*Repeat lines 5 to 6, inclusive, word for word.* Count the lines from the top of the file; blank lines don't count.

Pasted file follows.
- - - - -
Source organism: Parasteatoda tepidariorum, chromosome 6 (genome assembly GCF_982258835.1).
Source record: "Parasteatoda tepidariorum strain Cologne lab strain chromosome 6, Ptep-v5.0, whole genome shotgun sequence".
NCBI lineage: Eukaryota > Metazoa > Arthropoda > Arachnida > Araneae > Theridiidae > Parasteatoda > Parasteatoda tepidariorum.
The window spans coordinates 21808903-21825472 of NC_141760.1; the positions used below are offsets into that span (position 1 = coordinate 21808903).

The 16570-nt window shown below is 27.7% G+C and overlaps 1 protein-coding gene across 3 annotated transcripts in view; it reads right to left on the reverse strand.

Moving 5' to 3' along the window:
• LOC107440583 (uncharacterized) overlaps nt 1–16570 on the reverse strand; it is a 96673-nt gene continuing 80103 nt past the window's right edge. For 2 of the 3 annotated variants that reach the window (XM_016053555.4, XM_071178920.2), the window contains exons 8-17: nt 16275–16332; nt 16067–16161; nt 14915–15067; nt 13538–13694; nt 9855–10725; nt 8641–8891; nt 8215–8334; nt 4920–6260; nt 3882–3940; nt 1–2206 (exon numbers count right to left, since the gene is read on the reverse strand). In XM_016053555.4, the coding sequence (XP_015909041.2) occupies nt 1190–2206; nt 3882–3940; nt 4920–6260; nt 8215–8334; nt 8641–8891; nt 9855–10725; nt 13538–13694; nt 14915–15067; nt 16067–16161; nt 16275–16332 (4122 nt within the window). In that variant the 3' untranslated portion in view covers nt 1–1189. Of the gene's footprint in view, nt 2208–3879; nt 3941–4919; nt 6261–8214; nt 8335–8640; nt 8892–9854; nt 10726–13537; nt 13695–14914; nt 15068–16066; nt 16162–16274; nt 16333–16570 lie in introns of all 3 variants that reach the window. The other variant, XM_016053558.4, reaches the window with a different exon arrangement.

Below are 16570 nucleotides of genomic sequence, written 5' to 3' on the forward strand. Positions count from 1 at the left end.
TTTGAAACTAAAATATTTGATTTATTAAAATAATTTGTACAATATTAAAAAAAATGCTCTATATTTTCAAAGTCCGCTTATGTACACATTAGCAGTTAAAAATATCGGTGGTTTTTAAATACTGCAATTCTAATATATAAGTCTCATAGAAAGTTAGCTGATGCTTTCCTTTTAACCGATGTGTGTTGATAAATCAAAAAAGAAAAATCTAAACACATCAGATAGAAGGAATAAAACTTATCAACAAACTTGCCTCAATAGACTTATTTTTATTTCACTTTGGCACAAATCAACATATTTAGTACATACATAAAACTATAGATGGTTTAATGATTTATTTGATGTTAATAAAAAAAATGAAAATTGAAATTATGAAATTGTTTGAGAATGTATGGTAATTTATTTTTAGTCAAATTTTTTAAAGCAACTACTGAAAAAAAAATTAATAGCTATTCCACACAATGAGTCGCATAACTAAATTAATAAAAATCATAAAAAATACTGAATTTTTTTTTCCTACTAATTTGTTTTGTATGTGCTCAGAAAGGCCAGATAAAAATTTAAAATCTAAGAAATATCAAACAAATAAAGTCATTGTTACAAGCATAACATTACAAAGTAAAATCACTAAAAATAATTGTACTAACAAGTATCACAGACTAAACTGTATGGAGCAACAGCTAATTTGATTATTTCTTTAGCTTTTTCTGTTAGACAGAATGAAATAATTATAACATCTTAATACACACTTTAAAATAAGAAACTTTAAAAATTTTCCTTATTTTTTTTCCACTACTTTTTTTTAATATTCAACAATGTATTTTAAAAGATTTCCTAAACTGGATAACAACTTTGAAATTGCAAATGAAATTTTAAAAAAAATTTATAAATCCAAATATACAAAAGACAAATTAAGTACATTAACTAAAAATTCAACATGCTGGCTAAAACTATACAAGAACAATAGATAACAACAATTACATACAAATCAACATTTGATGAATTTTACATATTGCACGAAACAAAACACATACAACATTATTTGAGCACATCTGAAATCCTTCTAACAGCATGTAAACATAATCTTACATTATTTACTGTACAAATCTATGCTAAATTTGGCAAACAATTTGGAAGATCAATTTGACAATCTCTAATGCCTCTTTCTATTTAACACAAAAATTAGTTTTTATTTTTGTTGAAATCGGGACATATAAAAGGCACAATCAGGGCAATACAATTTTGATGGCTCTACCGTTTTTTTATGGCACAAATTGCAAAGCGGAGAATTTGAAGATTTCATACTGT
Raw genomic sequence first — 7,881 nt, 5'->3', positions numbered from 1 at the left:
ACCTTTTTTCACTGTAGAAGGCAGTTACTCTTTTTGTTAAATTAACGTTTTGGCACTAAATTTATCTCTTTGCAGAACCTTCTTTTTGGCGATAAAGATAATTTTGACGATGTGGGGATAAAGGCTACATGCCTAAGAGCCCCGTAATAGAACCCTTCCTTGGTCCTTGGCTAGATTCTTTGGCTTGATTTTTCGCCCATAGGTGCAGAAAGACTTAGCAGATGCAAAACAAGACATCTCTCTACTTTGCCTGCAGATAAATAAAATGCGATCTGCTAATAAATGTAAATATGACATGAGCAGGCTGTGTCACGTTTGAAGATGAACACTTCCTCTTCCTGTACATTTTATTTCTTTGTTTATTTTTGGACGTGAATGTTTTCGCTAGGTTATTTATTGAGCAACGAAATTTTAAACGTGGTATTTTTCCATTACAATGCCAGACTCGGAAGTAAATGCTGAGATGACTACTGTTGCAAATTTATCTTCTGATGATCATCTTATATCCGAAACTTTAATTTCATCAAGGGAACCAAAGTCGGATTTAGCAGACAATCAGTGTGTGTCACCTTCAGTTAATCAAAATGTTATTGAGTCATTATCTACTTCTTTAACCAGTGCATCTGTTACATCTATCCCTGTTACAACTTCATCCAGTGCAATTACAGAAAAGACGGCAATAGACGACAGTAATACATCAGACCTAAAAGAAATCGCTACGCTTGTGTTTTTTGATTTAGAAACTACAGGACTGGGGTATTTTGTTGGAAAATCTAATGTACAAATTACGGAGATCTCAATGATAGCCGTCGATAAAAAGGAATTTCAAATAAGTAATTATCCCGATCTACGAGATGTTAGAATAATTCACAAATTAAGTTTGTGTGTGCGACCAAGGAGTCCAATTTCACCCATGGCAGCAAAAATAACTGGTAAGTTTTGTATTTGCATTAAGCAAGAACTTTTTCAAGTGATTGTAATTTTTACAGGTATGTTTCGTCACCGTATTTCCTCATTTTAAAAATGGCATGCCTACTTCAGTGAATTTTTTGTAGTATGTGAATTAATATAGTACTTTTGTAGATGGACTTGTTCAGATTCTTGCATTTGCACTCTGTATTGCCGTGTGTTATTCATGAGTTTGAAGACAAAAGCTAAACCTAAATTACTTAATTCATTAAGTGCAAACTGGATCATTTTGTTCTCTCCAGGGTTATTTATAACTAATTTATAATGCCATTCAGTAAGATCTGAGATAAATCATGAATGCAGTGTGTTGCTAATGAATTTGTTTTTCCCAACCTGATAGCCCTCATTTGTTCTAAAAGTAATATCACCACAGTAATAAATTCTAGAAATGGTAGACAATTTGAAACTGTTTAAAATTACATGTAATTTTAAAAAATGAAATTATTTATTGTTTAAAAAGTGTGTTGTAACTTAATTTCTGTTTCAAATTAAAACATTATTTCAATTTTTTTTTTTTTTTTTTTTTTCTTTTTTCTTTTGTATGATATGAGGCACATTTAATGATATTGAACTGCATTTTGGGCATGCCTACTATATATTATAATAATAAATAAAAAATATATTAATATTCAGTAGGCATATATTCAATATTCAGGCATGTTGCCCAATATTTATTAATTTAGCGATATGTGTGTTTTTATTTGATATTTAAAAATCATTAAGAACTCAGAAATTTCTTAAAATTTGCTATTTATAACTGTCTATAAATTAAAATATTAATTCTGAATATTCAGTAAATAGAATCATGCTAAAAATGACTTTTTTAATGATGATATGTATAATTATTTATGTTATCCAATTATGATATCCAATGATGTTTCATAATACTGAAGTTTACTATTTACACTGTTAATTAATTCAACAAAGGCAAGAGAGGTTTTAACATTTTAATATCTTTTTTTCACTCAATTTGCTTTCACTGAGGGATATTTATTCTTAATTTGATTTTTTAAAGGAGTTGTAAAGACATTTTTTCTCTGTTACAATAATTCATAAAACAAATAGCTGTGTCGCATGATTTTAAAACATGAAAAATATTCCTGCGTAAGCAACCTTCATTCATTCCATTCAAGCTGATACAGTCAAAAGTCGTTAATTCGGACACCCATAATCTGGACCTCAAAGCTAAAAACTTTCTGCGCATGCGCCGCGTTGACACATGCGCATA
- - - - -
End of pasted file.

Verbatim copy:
The 16570-nt window shown below is 27.7% G+C and overlaps 1 protein-coding gene across 3 annotated transcripts in view; it reads right to left on the reverse strand.

Moving 5' to 3' along the window: